Still, the real devastation did not begin until Sherman’s men hit South Carolina in February 1865. The March to the Sea had been total war, but it had been conducted almost as a philosophical exercise. We must break the will of these people to resist, we must show them that they cannot continue to fight us. If some eggs get broken — or eaten — well, we’re sorry about that. The march through South Carolina was different. Sherman, Sherman’s army, Northerners in general, hated South Carolina. South Carolina was — and obviously quite deservedly so — the symbol of Southern secessionist defiance. When the army entered South Carolina, it was total war with a vengeance, not just burning and looting and destroying, but burning, looting, and destroying with conviction. The capital city of Columbia was burned. The army said it was an accident, and it seems clear today that it was, but many of Sherman’s troops agreed that if the accident had not taken place they would have done it on purpose. At least 13 other cities were burned. Right before the army left Savannah, Sherman wrote, “Don’t forget that when you have crossed the Savannah River you will be in South Carolina. You need not be so careful there about private property as we have been. The more of it you destroy the better it will be. The people of South Carolina should be made to feel the war, for they brought it on and are responsible more than anybody else for our presence here. Now is the time to punish them.”
Given this history, it seems a little weird for the city to invite everyone to an event commemorating the invasion and describe it as:”: a full day of fun activities for all ages will begin with Union canon firing once again upon the South Carolina State House. Join the troops as a spectator on the West Columbia side of the Gervais Street Bridge on the left.
But if there’s one thing I’ve learned during my short tenure as a South Carolinian, ANY excuse for BBQ and beer is a good reason to celebrate.
Things I’ve never done that I’d like to be able to blog about:
- Attend a dog show
- Go to the new Harry Potter park at Universal Studios
- Go to a polo match
- Travel to South America (I will in March!)
- Open an E-trade account. Just because I like the baby commercials so much.
- Deep Sea Fishing
- Attend a college football game
- Meet my fantasy BFF Rachel Maddow
- Go on a big-game safari (the photo kind, not the gun kind)
- Go to Comic Con
- Have or attend a wine tasting party
- Figure out how to use Twitter
- Learn a totally new skill/craft
What’s on your list?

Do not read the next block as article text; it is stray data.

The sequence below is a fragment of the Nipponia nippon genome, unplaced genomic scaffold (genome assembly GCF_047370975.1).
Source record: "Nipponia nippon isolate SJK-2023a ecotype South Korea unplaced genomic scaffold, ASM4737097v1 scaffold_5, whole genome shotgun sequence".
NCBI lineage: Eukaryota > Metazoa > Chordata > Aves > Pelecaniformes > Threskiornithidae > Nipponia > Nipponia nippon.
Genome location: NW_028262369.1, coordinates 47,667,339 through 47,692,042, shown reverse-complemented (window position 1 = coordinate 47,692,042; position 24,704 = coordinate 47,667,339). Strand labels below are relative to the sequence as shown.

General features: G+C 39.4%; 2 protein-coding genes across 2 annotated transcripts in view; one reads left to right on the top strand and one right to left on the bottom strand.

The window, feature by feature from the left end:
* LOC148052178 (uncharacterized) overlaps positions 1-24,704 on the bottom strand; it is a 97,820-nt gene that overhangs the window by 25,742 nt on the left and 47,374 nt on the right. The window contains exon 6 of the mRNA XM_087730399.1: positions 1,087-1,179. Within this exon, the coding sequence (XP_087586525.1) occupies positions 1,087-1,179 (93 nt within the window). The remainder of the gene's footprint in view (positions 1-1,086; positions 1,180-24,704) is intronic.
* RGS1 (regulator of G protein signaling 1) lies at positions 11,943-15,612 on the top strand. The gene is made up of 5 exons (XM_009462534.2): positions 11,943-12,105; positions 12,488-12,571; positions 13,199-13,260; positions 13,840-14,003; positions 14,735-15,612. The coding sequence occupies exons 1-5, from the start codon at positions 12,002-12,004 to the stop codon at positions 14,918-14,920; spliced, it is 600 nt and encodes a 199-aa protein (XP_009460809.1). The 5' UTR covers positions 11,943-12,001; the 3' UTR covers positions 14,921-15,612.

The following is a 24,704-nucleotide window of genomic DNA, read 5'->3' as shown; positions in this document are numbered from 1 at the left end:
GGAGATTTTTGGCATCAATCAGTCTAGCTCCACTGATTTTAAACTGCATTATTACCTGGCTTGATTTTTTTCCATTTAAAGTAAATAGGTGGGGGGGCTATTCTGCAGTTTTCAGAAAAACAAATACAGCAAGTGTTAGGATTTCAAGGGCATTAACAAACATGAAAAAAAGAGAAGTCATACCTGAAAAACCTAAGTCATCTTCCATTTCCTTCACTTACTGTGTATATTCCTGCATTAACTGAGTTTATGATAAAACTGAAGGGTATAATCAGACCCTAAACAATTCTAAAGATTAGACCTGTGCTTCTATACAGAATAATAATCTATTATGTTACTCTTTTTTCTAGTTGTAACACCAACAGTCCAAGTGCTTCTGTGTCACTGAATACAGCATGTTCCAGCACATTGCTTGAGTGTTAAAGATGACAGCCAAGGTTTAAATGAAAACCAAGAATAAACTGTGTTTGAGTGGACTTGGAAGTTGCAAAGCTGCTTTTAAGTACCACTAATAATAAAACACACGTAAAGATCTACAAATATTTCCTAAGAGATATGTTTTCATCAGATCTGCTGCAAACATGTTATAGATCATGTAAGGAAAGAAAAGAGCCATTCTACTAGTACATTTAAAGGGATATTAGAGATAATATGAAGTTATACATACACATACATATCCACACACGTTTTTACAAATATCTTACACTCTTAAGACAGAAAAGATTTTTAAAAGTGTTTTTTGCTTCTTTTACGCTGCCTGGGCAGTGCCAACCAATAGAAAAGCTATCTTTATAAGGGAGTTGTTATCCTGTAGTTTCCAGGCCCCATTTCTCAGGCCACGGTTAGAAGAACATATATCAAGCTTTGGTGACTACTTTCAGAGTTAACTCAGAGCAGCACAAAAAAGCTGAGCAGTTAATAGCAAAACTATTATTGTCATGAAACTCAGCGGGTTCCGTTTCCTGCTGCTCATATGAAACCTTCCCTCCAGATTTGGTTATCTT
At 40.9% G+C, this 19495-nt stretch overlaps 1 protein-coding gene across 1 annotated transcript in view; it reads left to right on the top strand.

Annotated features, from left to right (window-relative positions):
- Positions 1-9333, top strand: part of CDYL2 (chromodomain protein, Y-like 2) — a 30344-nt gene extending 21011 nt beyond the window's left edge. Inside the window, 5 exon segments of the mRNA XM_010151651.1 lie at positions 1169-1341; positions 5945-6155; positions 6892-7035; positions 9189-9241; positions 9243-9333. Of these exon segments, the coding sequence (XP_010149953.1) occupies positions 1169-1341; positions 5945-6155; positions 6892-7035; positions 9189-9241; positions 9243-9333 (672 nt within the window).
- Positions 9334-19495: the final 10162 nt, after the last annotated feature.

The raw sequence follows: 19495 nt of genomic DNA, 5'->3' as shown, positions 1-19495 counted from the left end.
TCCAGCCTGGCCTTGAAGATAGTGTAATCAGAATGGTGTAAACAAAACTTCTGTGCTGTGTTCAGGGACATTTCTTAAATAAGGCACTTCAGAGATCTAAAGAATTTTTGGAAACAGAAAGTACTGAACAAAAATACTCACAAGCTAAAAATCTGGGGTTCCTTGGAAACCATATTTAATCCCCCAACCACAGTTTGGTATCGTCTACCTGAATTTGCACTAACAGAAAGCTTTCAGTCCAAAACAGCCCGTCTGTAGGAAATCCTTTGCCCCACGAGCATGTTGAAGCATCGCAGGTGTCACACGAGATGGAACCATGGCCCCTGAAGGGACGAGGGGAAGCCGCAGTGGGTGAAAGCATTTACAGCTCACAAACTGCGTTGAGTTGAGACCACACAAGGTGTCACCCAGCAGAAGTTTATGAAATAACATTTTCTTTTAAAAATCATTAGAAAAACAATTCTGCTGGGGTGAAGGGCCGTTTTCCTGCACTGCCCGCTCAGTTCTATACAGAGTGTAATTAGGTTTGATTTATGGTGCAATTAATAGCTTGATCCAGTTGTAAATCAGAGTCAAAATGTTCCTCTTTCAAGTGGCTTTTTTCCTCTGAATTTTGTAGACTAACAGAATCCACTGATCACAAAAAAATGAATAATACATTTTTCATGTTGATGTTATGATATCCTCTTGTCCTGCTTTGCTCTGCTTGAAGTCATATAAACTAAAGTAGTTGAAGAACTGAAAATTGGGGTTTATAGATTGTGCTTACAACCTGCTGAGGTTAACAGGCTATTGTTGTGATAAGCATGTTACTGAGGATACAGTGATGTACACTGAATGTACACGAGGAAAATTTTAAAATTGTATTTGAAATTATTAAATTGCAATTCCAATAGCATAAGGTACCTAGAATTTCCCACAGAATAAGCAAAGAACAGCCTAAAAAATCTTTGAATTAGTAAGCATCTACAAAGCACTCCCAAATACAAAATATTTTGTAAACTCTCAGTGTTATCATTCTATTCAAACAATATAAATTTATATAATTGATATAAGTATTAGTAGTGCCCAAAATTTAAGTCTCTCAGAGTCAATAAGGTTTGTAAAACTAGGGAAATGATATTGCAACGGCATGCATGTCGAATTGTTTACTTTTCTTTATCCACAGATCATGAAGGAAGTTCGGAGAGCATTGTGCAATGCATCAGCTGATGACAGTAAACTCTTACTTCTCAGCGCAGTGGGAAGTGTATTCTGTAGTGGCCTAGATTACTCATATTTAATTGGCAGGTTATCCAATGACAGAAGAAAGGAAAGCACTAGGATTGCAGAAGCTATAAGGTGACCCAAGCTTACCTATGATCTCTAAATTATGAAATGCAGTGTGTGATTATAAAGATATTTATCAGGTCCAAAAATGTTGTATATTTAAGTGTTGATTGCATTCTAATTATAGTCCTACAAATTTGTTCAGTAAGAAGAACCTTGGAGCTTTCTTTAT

We’re currently site-seeing in Atlanta, which in itself is a new experience. We’ve driven and flown through this city many times, but never stopped to do the tourist things. In fact I usually go out of my way to avoid Atlanta. That could be because I’ve missed umpteen connecting flights and spent way too much time stressed in the airport which seems to pride itself on hiring the rudest people in the world. Or it could be because of that time we spent several hours sitting on the tarmac watching out the plane window while Bubba-Joe tried to duct-tape the wing back on the plane. Or maybe its the maze of interstates filled with Nascar-driving wannabe’s weaving in and out of 8 lanes of traffic. Anyway, Atlanta has never been high on my radar when I’ve thought of “great vacation destinations”. This time though we were looking for a long weekend type of place, not too cold, and within a 1/2 day’s drive, and it seemed a good choice.
When we got into town last night, we by-passed all the fancy downtown options and headed to our favorite restaurant where we all ate enough to experience what our daughter Jenny calls a “food baby.”
We then found our way to a local mall, waddled in, and had yet another new experience: a pleasant shopping experience with a 14 year old girl. Anna found the perfect dress for an upcoming dance, the 2nd one she tried on. Totally appropriate, cut neither too high nor too low, and for less than $30. After an obligatory bookstore trip, we returned to our hotel to prepare for the busy day of site-seeing ahead.
To start the day, I of course performed the ceremonial fanny-pack preparations. As much as everyone likes to make fun of my fanny pack, I can’t help but notice they sure like to use it to help hold all their stuff.
We made it to 3 downtown destinations today: CNN, the Georgia Aquarium, and the Coca Cola Museum, all tickets and tours covered by our handy-dandy City Pass ticket booklet, which I highly recommend. Needless to say, between all 3 destinations I learned enough new things to keep me educated for quite some time.